From the Editor

An alum changes course

Ben Bartolome '16 is making financial advice accessible.

Ben Bartolome ’16. View full image

Sometimes, things turn out perfectly, even when you’re late.

The Yale Alumni Association always invites the editor-in-chief of this magazine to a yearly gathering of some of the most dedicated volunteer Yalies: the YAA’s Board of Governors, who work on everything from aiding Yale clubs and communities to furthering equity and inclusion for all. The morning starts with breakfast and chatting, and then everyone strolls into the main hall. This year (and there’ve been other years), the editor-in-chief (me) arrived too late for breakfast. Most of the tables in the room were already filled. I found a chair, sat down, and apologized for blocking the view of the young man sitting behind me. He said he could see just fine.

At one point in the meeting, we were asked to join with a partner and converse. The cheerful young man behind me, Ben Bartolome ’16, smiled and said, “You’re my partner.” He asked about my interests, and I talked about the puzzles of editing and the elation of writing. Then I asked him some questions, and he told me about his work and an extraordinary decision he’d made. It was so interesting that, later, I interviewed him on Zoom.

Ben had been a low-income student from New Orleans. He was the oldest child of four, born to and raised by Puerto Rican and Filipino parents, and he knew that “things were quite tight.” But thanks to an observant teacher, he applied to and was tested and accepted by a magnet school—one of just three students from an area of lower socioeconomic status.

In high school, Ben would become salutatorian, though he admits he “was somewhat of a troublemaker.” He got into Yale through QuestBridge, which works to place high-achieving, low-income students in highly selective colleges. At the time, the minimum wage for students working at Yale was roughly $12.50; Ben earned more. But it was hard. “I worked many jobs while I was on campus, to send money back home to my parents. The salient statistic for that was that in my sophomore and junior years, I had more jobs than I had classes.”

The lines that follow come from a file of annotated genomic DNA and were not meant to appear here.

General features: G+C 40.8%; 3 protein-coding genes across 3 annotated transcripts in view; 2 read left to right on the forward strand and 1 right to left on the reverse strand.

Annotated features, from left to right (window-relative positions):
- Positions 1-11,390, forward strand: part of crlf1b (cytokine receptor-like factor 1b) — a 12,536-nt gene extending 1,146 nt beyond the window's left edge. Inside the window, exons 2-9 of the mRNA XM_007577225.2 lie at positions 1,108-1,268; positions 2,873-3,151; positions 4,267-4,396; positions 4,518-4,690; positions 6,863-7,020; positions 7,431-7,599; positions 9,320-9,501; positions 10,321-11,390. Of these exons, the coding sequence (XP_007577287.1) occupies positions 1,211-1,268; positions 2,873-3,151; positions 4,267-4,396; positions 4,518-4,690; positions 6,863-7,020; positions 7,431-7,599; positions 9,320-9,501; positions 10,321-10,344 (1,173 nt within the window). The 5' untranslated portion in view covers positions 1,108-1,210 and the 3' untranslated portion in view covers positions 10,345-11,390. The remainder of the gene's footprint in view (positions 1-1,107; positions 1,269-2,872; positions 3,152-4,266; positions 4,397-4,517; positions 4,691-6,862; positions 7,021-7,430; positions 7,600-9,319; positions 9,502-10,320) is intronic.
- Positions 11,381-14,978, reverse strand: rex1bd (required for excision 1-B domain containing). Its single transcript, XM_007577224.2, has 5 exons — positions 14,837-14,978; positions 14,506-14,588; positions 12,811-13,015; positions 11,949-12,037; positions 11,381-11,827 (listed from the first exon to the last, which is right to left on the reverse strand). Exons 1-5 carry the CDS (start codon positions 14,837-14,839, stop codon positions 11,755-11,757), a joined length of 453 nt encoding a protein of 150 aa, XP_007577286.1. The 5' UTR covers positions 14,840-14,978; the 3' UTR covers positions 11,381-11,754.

In his first year, Ben had been placed in Bingham Tower, on the highest floor, and “it just so happens that everyone who lived on that floor were all STEM majors.” (His hypothesis: the decisionmakers thought science students were too nerdy to turn the top floor into a party suite.) He is still best friends with all of them. During that year, and throughout his four years at Yale, he made it a mission to advocate for first-generation students, students underrepresented in STEM, and other groups that weren’t well noticed. And he met his future wife: Brooke Lamell ’16, now Brooke Bartolome ’16. He was researching chemical engineering on organic solar cells, and she was doing research in astrophysics, her eventual major. (Yes, there’s romance in science.)

After college, he started earning money—very significant money, starting with a trading firm where he learned to work in finance, programming, and data analytics. Then he moved to the Navy Federal credit union, the world’s largest, and rose from data analyst to senior data analyst to data scientist and finally into machine learning.

And then Ben did something that few people do: he decided to stop making large amounts of money and start helping people.

Ben and two friends, Eric Anderson ’16 (double major in mechanical engineering and computer science) and Megan Valentine ’16 (computing and the arts), worked together to create a startup they call Walkthrough. “Walkthrough makes financial planning and wellness accessible to everyone who needs it,” Ben told me. “Traditional financial planning and advisory services are not accessible to most Americans. Something on the order of 70 percent of Americans wish they had financial planning—but can’t afford it. Most financial planners cost anything from $60 to $600 an hour.”

Walkthrough runs on software. A client spends only $100 to connect their account securely to Walkthrough’s software, which then “goes through and does the analysis, looks at balances, interest rates, asset allocations, transactions, and so on, and then gives people their next financial move that makes sense in their situation—and the how and why, so they become increasingly financially literate over time.”

Not many people in the world earning large amounts of money decide to change their focus and help others. But I have a feeling that Ben and his business partners will change many lives for the better.

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